July 24, 2015

Marlins trade Cishek to Cardinals for minor league pitcher

The Marlins have traded longtime reliever Steve Cishek to the St. Louis Cardinals for Kyle Barraclough, a right-handed closer for the Cardinals' Double A affiliate.

Cishek, who was the Marlins closer from 2012 until earlier this year when he lost the role earlier this year to A.J. Ramos, has been with the Marlins organization since 2007. He's saved 94 games in his career.

Barraclough is a former 7th round pick out of St. Mary's College of California. This season, he's 3-0 with a 2.28 ERA and 12 saves in 34 appearances between High-A and Double-A for the Cardinals. He's 12 of 13 on save chances.

July 23, 2015

Shoulder problems persist for Henderson Alvarez, season in jeopardy

SAN DIEGO -- There is an increasing likelihood that Henderson Alvarez, the Marlins' Opening Day starter, will not pitch again this season.

Alvarez, who has been on the disabled list since May 23, is continuing to experience problems with his injured right shoulder and will undergo tests to decide what path to take with him.

"He had a recurrence of the shoulder," Marlins manager Dan Jennings said of Alvarez, who made a rehab start on Monday for Single A Jupiter. "We're trying to determine if it's going to be best for a non-surgical, or surgical procedure regarding the shoulder."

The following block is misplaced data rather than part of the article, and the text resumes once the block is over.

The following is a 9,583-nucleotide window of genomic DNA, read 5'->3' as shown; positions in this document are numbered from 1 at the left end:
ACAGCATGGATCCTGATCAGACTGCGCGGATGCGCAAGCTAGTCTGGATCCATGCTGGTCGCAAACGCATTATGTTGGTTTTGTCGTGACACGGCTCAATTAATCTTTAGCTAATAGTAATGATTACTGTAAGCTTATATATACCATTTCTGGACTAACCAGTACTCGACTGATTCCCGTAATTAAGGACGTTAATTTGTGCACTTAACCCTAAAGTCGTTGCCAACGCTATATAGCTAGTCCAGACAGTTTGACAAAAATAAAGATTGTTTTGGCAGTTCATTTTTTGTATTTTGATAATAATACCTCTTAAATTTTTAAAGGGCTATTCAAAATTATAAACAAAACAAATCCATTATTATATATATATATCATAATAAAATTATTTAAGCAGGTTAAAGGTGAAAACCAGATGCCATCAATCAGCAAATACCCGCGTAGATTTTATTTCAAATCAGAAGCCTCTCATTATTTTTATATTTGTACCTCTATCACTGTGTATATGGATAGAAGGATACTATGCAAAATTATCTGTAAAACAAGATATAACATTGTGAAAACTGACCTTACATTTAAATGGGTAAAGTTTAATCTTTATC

Alvarez, an All-Star last season, has battled shoulder injuries most of this season and has yet to post a win.

July 22, 2015

'Zona manager Chip Hale blasts Carter Capps' delivery

PHOENIX -- One can now add Chip Hale's name to the chorus of people questioning the odd delivery of Marlins reliever Carter Capps. The Arizona Diamondbacks manager voiced his concern with Capps' delivery after the reliever worked Tuesday's eighth inning, striking out two.

"It plays to the integrity of the game for me," Hale said. "That's just the rule. Your foot is supposed to be in contract with the rubber, at least close. He's not even close. The league OK'd it. The umpires really have no say in it right now. The league said it is OK, and they have to let it go. It's very difficult to watch."

Capps lurches off the rubber, then drags his right foot on the mound before releasing. The extra extension adds about 3.5 mph to his fastball, giving him the highest "perceived velocity" of any pitcher in the majors. Check out this story I wrote last week about all this.